Barber agreed to provide a taped statement to the police. He had been charged with hindering the apprehension of the people responsible for shooting Newmones and was under arrest for drug charges. On October 17, 1984, he took police to the body of water where he said he had thrown the handgun. However, a search of the water revealed nothing.
In October 1984, William McIntyre and other investigators from the Atlantic County Prosecutor's Office, went to New York City in several unsuccessful attempts to locate Parker and defendant. In November 1984, Barber and Simpson identified defendant to the police from a series of photos. Simpson identified defendant as the person who shot Newmones.
On December 11, 1984, an arrest warrant was issued for defendant as "Brian Doe." But on September 26, 1985, New York City police contacted McIntyre with a last name, date of birth social security number and names of relatives for Brian Wilson. They issued a new arrest warrant for defendant, and on January 13, 1986, his name was added to the New Jersey State Police most wanted list. Defendant was not arrested in New York until October 22, 2002, under a warrant with the name "Paul McKnight." He was cooperative, waived extradition and never denied that he was Brian Wilson.
Defendant told the police he wanted to speak with them but was not comfortable checking either "yes" or "no" on the waiver form, so he "just drew a line across it." He told police that he had been using the name of Paul McKnight since the 1980s and that he had had a girlfriend by the name of Sharon McKnight. He met Parker when he was nineteen-years-old and lived in Manhattan. They had lived together in Manhattan and traveled to Atlantic City. Defendant told police that he did not know the victim personally, but that Parker did. He claimed that Parker and Newmones had a problem.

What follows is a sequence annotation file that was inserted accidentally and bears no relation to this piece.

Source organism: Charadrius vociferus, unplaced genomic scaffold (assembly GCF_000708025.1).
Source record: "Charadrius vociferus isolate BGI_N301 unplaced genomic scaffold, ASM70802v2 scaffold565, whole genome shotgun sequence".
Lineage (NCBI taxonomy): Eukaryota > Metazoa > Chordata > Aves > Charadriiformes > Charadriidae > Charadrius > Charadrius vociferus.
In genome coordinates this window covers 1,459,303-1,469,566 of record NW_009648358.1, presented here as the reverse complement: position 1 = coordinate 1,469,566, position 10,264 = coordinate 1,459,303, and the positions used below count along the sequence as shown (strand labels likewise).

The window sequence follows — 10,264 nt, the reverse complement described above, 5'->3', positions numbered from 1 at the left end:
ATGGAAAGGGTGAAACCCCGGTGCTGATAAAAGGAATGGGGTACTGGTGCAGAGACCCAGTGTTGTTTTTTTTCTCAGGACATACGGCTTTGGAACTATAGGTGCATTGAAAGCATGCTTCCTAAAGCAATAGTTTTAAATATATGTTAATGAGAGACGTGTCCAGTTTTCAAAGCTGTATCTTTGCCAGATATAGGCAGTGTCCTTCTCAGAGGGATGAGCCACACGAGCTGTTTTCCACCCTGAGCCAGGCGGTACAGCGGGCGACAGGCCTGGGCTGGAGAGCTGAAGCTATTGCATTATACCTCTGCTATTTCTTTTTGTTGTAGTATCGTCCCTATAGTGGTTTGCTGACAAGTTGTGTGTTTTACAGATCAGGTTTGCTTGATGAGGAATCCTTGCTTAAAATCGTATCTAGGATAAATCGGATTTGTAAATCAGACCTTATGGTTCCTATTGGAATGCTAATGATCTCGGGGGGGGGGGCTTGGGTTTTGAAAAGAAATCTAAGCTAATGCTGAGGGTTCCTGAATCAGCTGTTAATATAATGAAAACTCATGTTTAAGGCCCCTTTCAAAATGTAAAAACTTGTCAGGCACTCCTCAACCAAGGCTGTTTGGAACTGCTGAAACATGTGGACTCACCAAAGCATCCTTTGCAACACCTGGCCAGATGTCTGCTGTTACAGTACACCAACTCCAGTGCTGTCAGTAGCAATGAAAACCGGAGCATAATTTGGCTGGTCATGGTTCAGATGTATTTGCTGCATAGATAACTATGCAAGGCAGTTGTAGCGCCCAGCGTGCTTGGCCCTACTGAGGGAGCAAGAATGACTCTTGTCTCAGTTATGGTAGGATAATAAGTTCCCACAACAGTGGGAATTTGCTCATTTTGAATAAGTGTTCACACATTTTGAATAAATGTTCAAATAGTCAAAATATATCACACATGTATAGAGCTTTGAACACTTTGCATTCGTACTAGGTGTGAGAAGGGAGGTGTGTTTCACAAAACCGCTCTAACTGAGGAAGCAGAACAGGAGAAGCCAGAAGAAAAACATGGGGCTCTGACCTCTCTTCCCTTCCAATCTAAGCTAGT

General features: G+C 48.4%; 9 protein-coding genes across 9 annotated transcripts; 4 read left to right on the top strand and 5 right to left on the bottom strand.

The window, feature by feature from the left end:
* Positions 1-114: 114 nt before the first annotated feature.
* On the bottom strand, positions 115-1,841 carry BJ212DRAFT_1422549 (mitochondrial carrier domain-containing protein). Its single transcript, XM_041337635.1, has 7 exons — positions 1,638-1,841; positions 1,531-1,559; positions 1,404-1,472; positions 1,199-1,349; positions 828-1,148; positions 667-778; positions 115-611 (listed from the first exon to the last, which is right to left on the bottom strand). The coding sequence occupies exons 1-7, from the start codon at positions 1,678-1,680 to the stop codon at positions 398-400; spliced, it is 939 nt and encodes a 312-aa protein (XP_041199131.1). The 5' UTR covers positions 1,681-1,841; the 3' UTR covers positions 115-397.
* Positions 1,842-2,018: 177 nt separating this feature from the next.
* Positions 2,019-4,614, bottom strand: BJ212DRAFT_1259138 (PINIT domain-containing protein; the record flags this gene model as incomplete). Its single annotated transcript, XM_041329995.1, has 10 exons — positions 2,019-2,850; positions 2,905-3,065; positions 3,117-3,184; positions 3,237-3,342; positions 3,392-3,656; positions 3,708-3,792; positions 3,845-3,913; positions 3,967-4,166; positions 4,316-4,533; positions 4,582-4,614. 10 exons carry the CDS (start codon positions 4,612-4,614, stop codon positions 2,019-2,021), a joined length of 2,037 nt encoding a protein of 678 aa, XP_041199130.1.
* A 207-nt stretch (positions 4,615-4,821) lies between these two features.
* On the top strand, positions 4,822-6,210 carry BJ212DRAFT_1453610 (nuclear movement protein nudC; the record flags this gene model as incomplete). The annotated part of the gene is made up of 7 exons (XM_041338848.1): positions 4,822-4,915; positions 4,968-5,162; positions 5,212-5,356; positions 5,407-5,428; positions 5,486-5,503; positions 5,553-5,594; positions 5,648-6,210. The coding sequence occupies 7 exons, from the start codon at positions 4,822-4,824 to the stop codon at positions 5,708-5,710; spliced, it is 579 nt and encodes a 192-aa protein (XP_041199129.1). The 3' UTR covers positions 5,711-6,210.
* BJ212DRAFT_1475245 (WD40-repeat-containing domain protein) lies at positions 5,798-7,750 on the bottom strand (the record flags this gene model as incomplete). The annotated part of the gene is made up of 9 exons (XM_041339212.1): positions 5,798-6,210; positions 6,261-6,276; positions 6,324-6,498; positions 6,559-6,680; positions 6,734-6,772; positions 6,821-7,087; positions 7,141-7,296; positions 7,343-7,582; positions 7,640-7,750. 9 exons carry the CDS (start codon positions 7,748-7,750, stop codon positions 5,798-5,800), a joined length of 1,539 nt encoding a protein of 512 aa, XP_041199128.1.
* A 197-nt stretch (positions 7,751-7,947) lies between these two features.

The detective asked if defendant shot the victim. Defendant answered "no." When asked "if he did it at the request of Mr. Parker," defendant responded that "he did not want to point the finger at anyone." When asked if Parker had provided the gun, defendant again "stated he did not want to point the finger at anyone." Defendant told police that he had tried on three occasions to turn himself in to police through an attorney and through the prosecutor's office, but he had never done so.
Barber was the primary witness against defendant at the third trial. Barber was incarcerated in Camden County at the time and had charges pending against him. He said he hoped his testimony would "further get [him] out of the position that [he is] in as far as this case as far as redeeming [himself] for something that [he] was involved in that [he] shouldn't even have been nowhere near."
Barber admitted that during the first trial (when Parker and defendant were tried together) he had recanted his statement to the police and claimed a lack of memory regarding the events surrounding Newmones's death.*fn2 He also admitted that he did not have any charges pending against him at the time he recanted his statement. But he said he was in state prison at the time and being "directly and indirectly threat[ened]... on a daily basis."